Actually, the word “Dutch”, sounds exactly like the name of ancient people known as Dacians. Dacians were apparently a Thracian tribe, original inhabitants of Balkan. But on Wikipedia we read the following:

“The Dacians spoke the Dacian language, believed to have been closely related to Thracian, but were somewhat culturally influenced by the neighboring Scythians and by the Celtic invaders of the 4th century BC.”

“Celtic invaders of the 4th century BC”? Interesting, because before this period, in 5th century BC the term “Dacian” is completely unknown to Herodotus. He does mention the Thracian tribe of Getae, a word that is considered to be a synonym for Dacians. But what if this was simply a native name before the Germanic invasion, that came from the south and not the north, like the current mainstream theory states?

I am saying this also because Herodotus actually knew a tribe called “Germani”. He mentions them only in one single sentence, but not where one would expect them to be:

“The other Persian tribes are the Panthialaei, the Derusiaei, and the Germanii, all tillers of the soil, and the Dai, the Mardi, the Dropici, the Sagartii, all wandering herdsmen.” Hdt. 1.125.4

In conclusion, it seems that for thousands of years, since at least 4th millennium BC, there were massive migrations to Europe from south and east. It may be so, that one of the last migrations, from around 5th century BC brought the ancestors of the modern German nation to Europe. However, they would have only followed the routes that their own ancestors had already established a few millennia earlier.

Perhaps there is some truth after all, in the 11th-century German song “Annolied“, which describes origins of Bavarians, people whose territory is closely connected with Kingdom of Jervaine, with the following words:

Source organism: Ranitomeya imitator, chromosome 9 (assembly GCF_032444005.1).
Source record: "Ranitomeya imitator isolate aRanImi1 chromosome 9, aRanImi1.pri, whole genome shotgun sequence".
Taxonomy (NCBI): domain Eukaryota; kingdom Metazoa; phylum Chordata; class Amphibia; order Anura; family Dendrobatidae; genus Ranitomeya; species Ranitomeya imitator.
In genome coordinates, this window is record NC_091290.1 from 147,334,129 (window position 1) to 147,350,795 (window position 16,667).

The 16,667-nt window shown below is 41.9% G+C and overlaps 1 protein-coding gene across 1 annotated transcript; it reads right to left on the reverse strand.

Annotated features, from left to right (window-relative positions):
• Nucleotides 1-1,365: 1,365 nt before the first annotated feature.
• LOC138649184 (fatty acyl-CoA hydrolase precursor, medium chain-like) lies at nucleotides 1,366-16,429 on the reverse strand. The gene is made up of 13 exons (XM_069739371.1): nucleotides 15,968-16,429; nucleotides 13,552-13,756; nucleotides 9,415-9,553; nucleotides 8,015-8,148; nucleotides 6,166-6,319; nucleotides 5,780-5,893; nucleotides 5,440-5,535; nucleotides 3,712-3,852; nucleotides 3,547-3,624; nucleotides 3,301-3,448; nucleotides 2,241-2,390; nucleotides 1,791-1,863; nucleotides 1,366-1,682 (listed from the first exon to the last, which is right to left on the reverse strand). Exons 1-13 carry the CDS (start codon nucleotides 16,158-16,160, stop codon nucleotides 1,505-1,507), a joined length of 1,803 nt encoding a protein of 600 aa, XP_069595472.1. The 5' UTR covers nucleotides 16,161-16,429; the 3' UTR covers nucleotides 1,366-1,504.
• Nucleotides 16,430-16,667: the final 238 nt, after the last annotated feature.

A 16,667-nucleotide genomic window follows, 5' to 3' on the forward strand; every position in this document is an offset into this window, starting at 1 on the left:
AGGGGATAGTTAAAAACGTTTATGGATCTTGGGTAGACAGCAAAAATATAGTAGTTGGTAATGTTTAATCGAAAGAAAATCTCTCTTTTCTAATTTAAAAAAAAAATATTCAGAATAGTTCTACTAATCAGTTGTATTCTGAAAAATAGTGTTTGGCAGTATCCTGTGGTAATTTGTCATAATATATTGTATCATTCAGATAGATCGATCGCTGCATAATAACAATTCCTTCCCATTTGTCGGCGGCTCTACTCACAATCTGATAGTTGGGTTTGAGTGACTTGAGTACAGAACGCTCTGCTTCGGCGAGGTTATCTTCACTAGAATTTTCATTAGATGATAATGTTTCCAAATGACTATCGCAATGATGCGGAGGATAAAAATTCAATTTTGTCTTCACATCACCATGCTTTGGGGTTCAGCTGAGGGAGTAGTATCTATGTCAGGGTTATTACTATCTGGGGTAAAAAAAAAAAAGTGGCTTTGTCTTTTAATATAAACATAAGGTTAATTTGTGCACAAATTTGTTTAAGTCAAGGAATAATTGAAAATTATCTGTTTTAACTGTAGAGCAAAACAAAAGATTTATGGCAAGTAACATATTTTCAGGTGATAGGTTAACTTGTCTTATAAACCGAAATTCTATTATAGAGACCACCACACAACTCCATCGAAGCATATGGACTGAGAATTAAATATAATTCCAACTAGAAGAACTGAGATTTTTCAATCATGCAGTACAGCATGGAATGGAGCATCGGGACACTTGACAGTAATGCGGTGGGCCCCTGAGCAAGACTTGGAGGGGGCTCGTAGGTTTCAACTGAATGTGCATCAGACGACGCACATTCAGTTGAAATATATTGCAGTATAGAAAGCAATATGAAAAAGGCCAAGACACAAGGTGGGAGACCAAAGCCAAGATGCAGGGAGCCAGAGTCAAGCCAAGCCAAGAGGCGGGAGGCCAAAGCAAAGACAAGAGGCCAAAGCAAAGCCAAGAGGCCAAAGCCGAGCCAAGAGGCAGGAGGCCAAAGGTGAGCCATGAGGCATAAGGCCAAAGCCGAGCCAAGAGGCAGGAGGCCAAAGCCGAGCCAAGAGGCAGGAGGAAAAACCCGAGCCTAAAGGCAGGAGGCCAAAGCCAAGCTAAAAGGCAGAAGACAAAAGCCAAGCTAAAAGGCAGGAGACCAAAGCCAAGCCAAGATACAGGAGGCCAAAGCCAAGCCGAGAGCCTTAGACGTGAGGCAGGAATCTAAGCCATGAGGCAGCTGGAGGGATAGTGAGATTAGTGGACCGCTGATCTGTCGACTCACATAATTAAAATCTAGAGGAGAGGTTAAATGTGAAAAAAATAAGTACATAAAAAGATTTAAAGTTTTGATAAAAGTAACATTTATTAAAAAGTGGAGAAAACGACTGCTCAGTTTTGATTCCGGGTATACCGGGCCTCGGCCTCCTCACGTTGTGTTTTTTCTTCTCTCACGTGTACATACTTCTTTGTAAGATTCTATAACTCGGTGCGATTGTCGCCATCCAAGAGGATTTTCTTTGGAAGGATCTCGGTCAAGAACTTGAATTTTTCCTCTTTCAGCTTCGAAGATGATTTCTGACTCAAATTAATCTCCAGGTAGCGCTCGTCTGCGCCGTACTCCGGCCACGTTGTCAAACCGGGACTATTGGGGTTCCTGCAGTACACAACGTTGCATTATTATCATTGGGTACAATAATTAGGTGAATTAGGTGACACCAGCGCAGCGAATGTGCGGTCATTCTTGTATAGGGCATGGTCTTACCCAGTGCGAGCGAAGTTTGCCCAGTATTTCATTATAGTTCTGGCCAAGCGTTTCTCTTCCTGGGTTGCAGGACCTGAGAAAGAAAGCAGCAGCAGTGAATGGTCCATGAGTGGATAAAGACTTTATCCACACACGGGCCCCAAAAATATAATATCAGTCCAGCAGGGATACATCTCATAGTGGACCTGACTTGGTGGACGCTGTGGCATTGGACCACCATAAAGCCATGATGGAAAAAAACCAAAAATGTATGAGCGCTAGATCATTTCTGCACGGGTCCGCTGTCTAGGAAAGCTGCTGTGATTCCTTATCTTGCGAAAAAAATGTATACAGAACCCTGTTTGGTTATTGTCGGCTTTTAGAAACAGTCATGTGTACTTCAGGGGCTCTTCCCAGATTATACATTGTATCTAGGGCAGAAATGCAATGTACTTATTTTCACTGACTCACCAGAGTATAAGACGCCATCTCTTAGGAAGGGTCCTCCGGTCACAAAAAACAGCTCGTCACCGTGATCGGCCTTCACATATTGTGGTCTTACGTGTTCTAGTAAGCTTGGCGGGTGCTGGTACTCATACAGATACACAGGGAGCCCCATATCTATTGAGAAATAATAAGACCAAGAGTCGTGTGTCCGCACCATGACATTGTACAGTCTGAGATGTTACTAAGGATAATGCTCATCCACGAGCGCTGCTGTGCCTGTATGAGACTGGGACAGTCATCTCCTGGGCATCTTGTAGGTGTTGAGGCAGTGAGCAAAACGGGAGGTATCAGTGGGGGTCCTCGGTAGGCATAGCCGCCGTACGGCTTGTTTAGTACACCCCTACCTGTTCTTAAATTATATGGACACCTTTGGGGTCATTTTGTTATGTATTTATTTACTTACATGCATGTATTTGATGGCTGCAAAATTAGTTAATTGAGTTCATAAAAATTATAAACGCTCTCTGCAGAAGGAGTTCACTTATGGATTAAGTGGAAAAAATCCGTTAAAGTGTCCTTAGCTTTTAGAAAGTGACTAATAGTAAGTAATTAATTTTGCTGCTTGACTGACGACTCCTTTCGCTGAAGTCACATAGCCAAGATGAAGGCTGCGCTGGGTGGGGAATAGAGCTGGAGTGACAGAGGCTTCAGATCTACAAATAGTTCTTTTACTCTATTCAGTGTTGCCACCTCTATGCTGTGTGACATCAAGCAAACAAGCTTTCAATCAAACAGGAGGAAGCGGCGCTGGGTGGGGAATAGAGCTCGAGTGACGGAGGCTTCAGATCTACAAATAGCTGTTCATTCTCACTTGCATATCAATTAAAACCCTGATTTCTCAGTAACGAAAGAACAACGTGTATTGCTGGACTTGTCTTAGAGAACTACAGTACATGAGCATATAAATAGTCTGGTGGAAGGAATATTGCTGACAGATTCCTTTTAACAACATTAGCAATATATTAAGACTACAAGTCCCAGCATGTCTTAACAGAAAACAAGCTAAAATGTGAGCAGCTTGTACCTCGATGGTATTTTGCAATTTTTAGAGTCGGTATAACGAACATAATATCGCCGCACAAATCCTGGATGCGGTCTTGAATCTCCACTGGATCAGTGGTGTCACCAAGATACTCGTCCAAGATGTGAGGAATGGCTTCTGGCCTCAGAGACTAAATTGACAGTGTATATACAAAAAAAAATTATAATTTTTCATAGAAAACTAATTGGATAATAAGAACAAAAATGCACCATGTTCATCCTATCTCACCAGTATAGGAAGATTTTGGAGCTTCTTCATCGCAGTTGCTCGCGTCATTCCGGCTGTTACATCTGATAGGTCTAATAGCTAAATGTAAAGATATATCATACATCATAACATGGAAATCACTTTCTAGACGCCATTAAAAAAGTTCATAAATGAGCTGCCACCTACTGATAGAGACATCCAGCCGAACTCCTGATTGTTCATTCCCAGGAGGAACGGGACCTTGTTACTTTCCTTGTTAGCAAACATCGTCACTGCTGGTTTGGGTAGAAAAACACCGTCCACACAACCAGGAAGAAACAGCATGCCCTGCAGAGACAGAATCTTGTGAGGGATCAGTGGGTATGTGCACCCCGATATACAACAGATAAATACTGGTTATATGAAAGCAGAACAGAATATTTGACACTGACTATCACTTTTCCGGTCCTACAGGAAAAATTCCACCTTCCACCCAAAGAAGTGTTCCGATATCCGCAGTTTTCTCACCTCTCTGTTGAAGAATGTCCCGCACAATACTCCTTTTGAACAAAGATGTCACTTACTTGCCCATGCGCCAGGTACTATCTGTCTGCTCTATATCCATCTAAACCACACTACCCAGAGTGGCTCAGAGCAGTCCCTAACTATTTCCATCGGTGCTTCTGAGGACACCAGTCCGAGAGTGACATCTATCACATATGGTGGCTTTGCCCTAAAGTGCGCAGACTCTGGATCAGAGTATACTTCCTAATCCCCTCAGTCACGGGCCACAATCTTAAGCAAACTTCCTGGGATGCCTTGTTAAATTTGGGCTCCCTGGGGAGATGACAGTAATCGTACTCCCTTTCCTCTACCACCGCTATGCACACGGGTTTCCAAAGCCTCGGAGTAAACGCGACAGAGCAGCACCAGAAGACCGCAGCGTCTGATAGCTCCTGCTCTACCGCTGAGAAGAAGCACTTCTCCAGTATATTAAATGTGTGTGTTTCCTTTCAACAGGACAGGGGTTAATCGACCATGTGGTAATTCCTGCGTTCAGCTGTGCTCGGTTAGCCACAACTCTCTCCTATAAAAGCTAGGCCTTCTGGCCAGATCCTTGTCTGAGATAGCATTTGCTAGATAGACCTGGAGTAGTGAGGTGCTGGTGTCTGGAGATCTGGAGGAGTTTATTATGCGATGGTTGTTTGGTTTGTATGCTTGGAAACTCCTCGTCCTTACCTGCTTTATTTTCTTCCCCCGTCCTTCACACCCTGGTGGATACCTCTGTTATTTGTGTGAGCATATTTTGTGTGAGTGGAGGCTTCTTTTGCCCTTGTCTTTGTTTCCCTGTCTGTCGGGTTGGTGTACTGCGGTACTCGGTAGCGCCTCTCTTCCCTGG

“This was always a brave people.
Their tribe came long ago
from the magnificent Armenia,
where Noah came out of the ark
when he received the olive twig from the dove.
The remains of the ark
are still to be found in the highlands of Ararat.
It is said that in those parts
there are still those who speak German,
far towards India.
The Bavarians always loved to go to war.
Caesar had to pay in blood
for his victory over them. “



  1. “Jervaine” – a word sounding pretty close to Yerevan, the capital of Armenia…….
    The ancient name of Yerevan was Erebuni and Erivan in middle centuries. So, it is a coincidence. But I have read about Armenian-Celtic connections many times. And there is some myths like Annolied and Anglo-Saxon Chronicle, where has been written, that Bavarians and Britons came from Armenia.

    • Thank you for this valuable input, I updated the article! As for “Erebuni” that is not very far from Yerevan as “V” and “B” are often interchanged in many ancient words.

      • Indeed!
        Erebuni means happy city. A very common approach in naming new cities to attract settlers. To my knowledge the Greeks also applied similar naming to new cities.
        Ere – happy, its traces could be found in the Armenian words YERjanik and URakh, both meaning happy.
        Buni – city. In Armenian it has remained as Van – city, which is now in Turkey and as Avan, meaning settlement.
        In Western European languages it survives in the form of Bon. There are many cities with BON…

        • PS.- Avan is also used as a suffix in naming places, e.g. Hankavan, meaning the settlement of the mines, Hank- mine, Stepanavan… meaning the settlement of Stepan.